Heritage

B”H

There is a rich heritage, sparking an inspirational message across the ages, that a Jew has a place, a home, and a refuge within the belief, practice, and traditions found in the realm of yiddishkeit. There is a Jewishness about everything from potato latkes to the peyos (side curls) of an Orthodox Jew. The entire gamut of a Jewish way of life, in all of its kaleidescopic color, consists of a seamless unity from one generation to another. Despite assimilation, some semblance of the original focus (deveykus) and lifestyle of our ancestors, may still be found amongst all of us, from one end of the spectrum to the other. No matter how a Jew is defined, the pintle yid – the essential Jewishness – may always be found in one form or another.

Because the door is always open to explore the various facets of Judaism, from many different angles, opportunity prevails upon us to enter into a world that is replete with sights, sounds and experiences, that may have the effect of rekindling the glowing embers in our heart. With the help of H’Shem, these flames may be fanned into a fire of longing for a closeness to G-d, that will compel us to take that first step through the doorway. Once taken, we are in the hands of H’Shem, who will lead us along the way of our unique path on the road home to Him.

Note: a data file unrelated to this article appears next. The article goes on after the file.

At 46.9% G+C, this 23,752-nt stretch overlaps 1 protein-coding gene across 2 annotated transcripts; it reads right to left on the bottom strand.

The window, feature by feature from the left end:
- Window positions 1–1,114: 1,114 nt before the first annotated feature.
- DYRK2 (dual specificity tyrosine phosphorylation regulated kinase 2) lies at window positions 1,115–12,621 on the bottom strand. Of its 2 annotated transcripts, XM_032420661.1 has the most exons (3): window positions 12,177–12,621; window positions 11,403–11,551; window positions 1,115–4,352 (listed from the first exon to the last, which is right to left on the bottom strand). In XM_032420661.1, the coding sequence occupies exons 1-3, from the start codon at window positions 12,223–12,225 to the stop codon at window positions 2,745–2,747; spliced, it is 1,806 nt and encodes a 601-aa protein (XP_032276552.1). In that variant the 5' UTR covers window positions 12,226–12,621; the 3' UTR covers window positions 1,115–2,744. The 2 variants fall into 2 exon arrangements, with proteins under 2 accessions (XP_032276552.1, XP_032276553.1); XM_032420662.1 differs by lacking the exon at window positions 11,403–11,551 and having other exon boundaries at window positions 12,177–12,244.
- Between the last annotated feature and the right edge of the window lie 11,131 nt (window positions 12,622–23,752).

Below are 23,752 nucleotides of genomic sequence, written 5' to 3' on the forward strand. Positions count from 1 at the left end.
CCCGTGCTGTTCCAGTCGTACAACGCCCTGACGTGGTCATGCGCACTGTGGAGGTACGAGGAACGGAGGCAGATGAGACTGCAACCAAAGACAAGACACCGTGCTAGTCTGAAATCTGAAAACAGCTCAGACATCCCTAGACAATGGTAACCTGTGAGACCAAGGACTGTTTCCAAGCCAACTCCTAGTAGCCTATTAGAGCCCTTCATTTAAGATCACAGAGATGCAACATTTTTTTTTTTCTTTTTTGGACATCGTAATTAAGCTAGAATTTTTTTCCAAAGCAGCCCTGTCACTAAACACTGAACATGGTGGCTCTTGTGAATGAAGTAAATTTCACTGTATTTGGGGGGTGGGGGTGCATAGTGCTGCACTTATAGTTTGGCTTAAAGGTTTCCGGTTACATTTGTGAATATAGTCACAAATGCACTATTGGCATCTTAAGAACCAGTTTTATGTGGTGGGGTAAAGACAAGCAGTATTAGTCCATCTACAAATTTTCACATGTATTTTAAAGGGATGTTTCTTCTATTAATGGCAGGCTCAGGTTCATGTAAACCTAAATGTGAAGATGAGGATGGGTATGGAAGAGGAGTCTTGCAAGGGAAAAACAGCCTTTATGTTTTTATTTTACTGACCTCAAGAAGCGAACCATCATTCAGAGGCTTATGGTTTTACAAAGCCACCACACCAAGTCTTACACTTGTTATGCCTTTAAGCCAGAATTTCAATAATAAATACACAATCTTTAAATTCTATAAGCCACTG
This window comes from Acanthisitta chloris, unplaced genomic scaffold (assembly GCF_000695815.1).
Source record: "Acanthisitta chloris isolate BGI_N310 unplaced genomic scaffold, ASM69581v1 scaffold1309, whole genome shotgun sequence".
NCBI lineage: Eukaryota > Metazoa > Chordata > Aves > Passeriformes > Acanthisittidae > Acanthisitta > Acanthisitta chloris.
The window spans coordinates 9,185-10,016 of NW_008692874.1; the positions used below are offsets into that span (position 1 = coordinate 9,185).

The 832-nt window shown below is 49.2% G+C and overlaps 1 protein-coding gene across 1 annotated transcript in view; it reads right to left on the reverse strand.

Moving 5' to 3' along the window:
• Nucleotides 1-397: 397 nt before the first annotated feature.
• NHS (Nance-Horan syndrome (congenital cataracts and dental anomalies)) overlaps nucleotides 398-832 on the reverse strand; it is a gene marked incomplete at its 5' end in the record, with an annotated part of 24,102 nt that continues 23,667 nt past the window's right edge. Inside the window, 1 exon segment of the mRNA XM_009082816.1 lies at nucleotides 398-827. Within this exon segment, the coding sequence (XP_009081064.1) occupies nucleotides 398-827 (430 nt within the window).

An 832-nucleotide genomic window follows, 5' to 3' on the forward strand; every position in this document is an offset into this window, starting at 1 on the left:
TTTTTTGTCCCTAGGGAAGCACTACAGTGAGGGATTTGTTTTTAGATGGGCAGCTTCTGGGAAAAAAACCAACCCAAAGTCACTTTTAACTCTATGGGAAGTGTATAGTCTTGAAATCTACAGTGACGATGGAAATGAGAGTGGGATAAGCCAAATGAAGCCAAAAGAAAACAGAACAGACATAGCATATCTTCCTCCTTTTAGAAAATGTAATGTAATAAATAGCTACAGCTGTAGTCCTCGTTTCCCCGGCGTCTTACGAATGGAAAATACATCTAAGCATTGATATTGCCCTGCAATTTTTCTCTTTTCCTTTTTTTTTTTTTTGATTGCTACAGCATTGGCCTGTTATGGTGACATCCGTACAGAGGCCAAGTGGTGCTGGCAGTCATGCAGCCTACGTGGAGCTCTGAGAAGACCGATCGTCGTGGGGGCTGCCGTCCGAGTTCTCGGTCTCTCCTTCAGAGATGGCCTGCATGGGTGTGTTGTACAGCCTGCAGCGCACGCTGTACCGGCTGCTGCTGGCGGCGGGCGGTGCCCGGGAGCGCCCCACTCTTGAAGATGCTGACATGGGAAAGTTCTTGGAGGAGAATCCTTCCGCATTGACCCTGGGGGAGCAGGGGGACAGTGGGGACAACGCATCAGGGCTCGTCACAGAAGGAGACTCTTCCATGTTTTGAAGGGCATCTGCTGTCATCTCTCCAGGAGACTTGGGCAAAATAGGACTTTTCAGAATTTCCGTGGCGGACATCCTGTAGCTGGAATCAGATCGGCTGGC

“Turn us unto Thee, O L-rd, and we shall be turned; renew our days as of old.”

– Lamentations 5:21, JPS 1917 Tanach

The Second Passover

B”H

Pesach Sheini 5780

Thursday night begins Pesach Sheini – the second Passover, for those who were impure, according to the definition of Torah, or were on a distant journey. Pesach Sheini connotes the idea of second chances. The Israelites who were not able to observe Pesach were given a second chance, one month later, in order to do so. Today, the concept may be applicable to the personal instances of our lives, when we were given a second chance of some nature. Traditionally, matzoh is eaten on Pesach Sheini, a one day holiday that will end Friday night as Shabbos begins.